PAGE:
My two favourite bits of Ian Chesterton's character, I think, one is in The Daleks where he tells the Thals that they must stand up and fight.
So, there is something you'll fight for.
GUERRIER: He is the one who will unite the rebels and they will fight the monsters.
It's where he's not like that where things become much more interesting, where he lets his hair down.
And I think my favourite example of that is when he's dancing in The Chase.
'Cause it's completely unlike the Ian we know.
It comes out of left field completely.
We know that he likes his pop music from the very first episode and he knows about John Smith and the Common Men.
But Ian dancing like an embarrassing dad is a side of him we've never seen before.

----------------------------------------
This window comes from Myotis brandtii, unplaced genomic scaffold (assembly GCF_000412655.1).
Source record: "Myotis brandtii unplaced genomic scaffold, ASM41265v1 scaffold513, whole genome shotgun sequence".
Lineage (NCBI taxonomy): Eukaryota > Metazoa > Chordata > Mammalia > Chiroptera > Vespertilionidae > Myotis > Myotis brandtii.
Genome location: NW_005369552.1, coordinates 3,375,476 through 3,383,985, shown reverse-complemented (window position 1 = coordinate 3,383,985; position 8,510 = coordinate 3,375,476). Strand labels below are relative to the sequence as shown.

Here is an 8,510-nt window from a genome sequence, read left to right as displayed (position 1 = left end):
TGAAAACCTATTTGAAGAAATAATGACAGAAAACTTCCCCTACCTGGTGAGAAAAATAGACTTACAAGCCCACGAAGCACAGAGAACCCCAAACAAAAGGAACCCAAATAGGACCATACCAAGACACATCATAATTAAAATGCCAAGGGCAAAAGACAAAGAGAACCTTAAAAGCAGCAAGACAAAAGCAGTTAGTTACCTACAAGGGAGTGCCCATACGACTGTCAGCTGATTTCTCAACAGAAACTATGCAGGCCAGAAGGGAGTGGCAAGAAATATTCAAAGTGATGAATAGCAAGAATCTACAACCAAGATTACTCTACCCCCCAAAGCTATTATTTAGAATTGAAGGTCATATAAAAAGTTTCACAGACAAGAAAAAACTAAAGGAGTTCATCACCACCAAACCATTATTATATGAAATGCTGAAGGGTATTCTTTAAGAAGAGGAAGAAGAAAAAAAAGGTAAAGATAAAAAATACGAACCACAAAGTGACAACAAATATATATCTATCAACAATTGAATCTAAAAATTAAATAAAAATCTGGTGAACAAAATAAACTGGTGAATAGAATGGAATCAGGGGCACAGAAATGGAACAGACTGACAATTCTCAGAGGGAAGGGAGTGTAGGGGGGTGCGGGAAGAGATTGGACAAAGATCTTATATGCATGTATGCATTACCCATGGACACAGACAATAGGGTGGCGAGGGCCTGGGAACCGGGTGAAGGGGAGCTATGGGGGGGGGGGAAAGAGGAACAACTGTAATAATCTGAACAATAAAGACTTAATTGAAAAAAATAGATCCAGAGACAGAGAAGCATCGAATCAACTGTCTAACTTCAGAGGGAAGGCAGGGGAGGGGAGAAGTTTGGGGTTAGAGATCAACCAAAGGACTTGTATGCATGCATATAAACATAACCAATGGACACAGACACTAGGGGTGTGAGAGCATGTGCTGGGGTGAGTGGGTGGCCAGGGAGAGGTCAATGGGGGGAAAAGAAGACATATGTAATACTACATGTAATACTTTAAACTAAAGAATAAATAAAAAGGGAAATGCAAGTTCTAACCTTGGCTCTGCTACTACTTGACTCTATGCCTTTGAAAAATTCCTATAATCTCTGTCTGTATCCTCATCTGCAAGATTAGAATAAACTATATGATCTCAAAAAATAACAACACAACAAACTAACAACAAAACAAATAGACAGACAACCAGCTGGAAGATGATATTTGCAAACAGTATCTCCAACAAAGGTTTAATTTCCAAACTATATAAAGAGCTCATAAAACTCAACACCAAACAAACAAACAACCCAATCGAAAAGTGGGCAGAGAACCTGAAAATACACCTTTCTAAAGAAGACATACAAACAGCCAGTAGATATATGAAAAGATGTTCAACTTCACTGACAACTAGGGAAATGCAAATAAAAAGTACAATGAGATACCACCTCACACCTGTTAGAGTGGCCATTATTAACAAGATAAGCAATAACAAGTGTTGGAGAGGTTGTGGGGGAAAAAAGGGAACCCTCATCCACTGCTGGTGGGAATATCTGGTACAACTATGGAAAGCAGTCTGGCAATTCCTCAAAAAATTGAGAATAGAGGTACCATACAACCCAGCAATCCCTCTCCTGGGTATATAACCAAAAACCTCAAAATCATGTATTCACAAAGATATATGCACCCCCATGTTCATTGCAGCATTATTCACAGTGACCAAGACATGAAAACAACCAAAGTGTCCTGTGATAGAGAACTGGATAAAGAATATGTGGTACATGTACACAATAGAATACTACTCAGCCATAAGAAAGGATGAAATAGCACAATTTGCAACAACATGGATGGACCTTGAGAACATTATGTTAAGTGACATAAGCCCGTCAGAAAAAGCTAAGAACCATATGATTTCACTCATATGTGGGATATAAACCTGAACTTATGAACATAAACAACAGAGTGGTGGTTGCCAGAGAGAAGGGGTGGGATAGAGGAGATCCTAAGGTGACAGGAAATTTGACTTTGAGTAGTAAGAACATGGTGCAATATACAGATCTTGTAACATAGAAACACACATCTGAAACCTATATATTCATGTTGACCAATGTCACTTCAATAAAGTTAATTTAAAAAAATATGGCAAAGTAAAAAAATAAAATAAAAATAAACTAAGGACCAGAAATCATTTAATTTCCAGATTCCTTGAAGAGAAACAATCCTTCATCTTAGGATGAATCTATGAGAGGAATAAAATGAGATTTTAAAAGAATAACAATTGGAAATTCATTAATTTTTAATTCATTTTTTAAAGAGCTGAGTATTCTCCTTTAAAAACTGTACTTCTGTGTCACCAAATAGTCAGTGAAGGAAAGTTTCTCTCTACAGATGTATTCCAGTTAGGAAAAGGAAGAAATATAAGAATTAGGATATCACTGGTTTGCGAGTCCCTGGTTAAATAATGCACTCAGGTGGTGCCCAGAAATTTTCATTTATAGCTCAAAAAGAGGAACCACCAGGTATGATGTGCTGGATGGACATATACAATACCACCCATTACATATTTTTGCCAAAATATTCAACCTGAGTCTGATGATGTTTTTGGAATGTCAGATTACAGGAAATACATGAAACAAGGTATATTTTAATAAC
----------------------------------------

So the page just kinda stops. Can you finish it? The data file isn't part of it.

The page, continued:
I sometimes have to watch an episode with my children.
But it's always a painful business for me, because they're mocking me so much.
It lasts about 10 minutes and scream and laugh and everything.
"Oh, look at that wall wobbling, Dad!" I think they have a grudging respect for it, you know.
(BUS BELL RINGING) Jacqueline and William Russell were very reliable actors.
And they probably saved the day quite a number of times when William Hartnell would go off script.
You'll end up as a couple of burnt cinders flying around in Spain (STAMMERING) In space! They were very supportive of Bill Hartnell, who by the end of The Chase didn't know whether he was chased or chasing.
He was a very tired man.
And he was already beginning to show signs of the illness that would kill him, unfortunately.
He knew the overall pattern.
He knew where he had to be and what he had to do.
Sometimes he would fluff his way through the text.
Yes.
But I don't understand where the light comes from.
Oh, I think that might be just some floureb Fluorescent substance in the walls.
But Bill and Jackie were able to support him and never make him look foolish.
And they did that with consummate love and they did it all the way through.